Transmittance [%] Before irradiation T400 91.4 91.2 91.2 91.3 91.9 91.8
    T550 92.0 91.8 91.7 91.8 92.5 92.4
    T1000 92.6 92.5 92.7 92.3 92.6 92.5
    After irradiation t400 90.5 90.4 90.9 89.8 91.0 90.9
    t550 91.8 91.7 91.8 91.4 92.4 92.4
    t1000 92.6 92.5 92.8 92.4 92.5 92.5
    T400-t400 0.9 0.8 0.3 1.5 0.9 0.9
    [Table 2]
    Comparative Example
    7 8 9 10 11 12 13
    Glass composition (mass%) SiO2 59.067 57.707 63.476 59.683 58.935 63.694 63.357
    Al2O3 14.9 16.3 15.6 14.9 17.0 16.0 15.6
    B2O3 10.8 8.4 10.7 9.7 7.9 10.3 10.2
    MgO 0.4 1.0 0 0 4.0 0.1 1.9
    CaO 4.6 4.1 7.5 5.5 4.0 7.8 6.1
    SrO 3.1 1.9 0.9 6.0 7.7 0.8 1.8
    BaO 6.2 9.5 0.5 2.4 0.3 0 0
    ZnO 0 0 0 0.4 0 0 0
    As2O3 0.86 1.01 0.70 0.69 0 1.10 0.97
    Sb2O3 0 0.01 0.53 0.31 0 0.01 0
    SnO2 0 0.06 0.01 0.09 0 0.17 0
    ZrO2 0.070 0.001 0.060 0.300 0.100 0.003 0.068
    Fe2O3 0.003 0.012 0.014 0.017 0.065 0.023 0.005
    TiO2 0 0 0.01 0.01 0 0 0
    SnO2/ (SnO2+Fe2O3) 0 0.83 0.42 0.84 0 0.88 0
    Density [g/cm3] 2.48 2.55 2.39 2.49 2.50 2.37 2.39
    Thermal expansion coefficient [×10-7/°C] 37 37 32 37 37 32 32
    Strain point [°C] 642 657 665 650 667 664 657
    Slow cooling point [°C] 699 718 735 710 721 724 714
    Softening point [°C] 951 969 985 955 953.5 983 969
    104 [°C] 1,301 1,307 1,325 1,280 1,272 1,322 1,299
    103 [°C] 1,472 1,479 1, 500 1,460 1, 431 1,494 1,467
    102.5 [°C] 1,584 1,592 1,610 1,560 1,533 1,603 1,574
    Liquidus temperature [°C] 1,045 - 1,105 1,060 1,134 1,105 1,125
    Liquidus viscosity [°C] 6.3 - 6 6 5.2 6 5.6
    Young's modulus [GPa] 69 70 70 70 77 70 73
    Specific modulus [GPa/(g/cm3)] 27.8 27.5 29.3 28.1 30.8 29.5 30.6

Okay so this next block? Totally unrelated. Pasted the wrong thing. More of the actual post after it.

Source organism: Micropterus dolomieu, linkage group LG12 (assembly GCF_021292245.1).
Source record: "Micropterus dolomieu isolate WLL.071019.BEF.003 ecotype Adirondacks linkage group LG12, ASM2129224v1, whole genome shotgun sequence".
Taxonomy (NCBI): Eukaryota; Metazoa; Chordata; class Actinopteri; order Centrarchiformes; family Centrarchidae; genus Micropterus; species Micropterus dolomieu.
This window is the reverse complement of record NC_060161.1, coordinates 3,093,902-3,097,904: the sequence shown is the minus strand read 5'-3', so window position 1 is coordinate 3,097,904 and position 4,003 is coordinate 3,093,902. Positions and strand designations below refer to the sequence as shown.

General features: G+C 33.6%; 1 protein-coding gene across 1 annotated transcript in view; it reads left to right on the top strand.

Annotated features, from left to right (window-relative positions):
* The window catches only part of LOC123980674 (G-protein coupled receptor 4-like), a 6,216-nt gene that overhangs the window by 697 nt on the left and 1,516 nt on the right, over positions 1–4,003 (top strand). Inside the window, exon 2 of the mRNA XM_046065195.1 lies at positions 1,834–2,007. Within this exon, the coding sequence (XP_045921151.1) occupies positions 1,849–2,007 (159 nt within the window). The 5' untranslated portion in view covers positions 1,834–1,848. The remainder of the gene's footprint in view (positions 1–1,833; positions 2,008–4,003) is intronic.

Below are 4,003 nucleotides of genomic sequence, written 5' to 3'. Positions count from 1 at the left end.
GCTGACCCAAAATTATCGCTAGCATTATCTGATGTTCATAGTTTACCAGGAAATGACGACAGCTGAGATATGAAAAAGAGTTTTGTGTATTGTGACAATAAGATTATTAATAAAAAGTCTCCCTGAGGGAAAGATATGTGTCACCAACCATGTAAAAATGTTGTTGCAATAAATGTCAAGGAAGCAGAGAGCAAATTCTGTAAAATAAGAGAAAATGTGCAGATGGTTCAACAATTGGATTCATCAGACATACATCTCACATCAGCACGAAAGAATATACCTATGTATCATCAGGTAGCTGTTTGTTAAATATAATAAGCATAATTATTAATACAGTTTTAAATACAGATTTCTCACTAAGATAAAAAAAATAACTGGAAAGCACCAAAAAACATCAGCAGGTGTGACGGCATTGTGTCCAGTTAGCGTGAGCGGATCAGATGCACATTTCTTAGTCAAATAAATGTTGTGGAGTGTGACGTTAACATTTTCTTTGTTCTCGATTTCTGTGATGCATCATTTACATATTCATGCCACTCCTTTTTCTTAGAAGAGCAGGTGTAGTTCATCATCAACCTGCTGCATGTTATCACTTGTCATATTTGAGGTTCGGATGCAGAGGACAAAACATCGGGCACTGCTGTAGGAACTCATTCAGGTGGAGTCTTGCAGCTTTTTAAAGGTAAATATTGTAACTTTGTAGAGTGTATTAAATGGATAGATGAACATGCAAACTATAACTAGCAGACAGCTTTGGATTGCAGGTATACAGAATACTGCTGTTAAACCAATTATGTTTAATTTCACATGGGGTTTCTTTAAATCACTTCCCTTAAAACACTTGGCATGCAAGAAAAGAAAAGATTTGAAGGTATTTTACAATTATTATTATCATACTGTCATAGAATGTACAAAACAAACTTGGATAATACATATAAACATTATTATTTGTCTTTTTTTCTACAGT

Crack generation ratio [%] - - 0 0 - - -
    Transmit tance [%] Before irradiation T400 91.6 91.0 91.5 91.2 90.8 91.2 91.7
    T550 92.0 91.8 92.2 91.9 91.7 92.2 92.2
    T1000 92.9 92.6 93.0 92.6 91.0 92.8 93.2
    After irradiation t400 89.1 87.4 88.8 89.1 86.6 87.9 88.4
    t550 91.4 91.1 91.7 91.5 90.9 91.6 91.4
    t1000 92.9 92.7 93.1 92.6 90.9 92.7 93.1
    T400-t400 2.5 3.6 2.7 2.1 4.2 3.3 3.3
  • Each of the samples was produced as described below. First, a glass raw material was prepared so as to have a glass composition shown in Tables 1 to 2, and the raw material was melted at 1,600°C for 24 hours using a platinum pot. Thereafter, the molten glass was cast on a carbon plate and formed into a plate shape. Various properties were evaluated for the resultant glass plate.
  • The density was measured by a known Archimedes method.
  • The thermal expansion coefficient is an average thermal expansion coefficient measured in the range of 30 to 380°C using a dilatometer.
  • The strain point Ps and the annealing point Ta were measured based on a method of ASTM C336.
  • The softening point Ts was measured based on a method of ASTM C338.
  • Temperatures at glass viscosities of 104.0 dPa·s, 103.0 dPa·s, and 102.5 dPa·s were measured by a platinum sphere pull up method.
  • The liquidus temperature is as follows: glass is ground, and glass powders which pass through a standard sieve of 30 mesh (mesh opening 500 µm) and remain on 50 mesh (mesh opening 300 µm) are placed in a platinum boat, and kept in a temperature gradient furnace for 24 hours, and then, the crystal thereof deposits, and the temperature measured at the time of the deposition is referred to as the liquidus temperature.
  • As for the liquidus viscosity, the viscosity of the glass at the liquidus temperature was measured by a platinum-ball lifting method.
  • The Young's modulus was measured by a resonance method.
  • The specific modulus was calculated by dividing the Young's modulus by the density.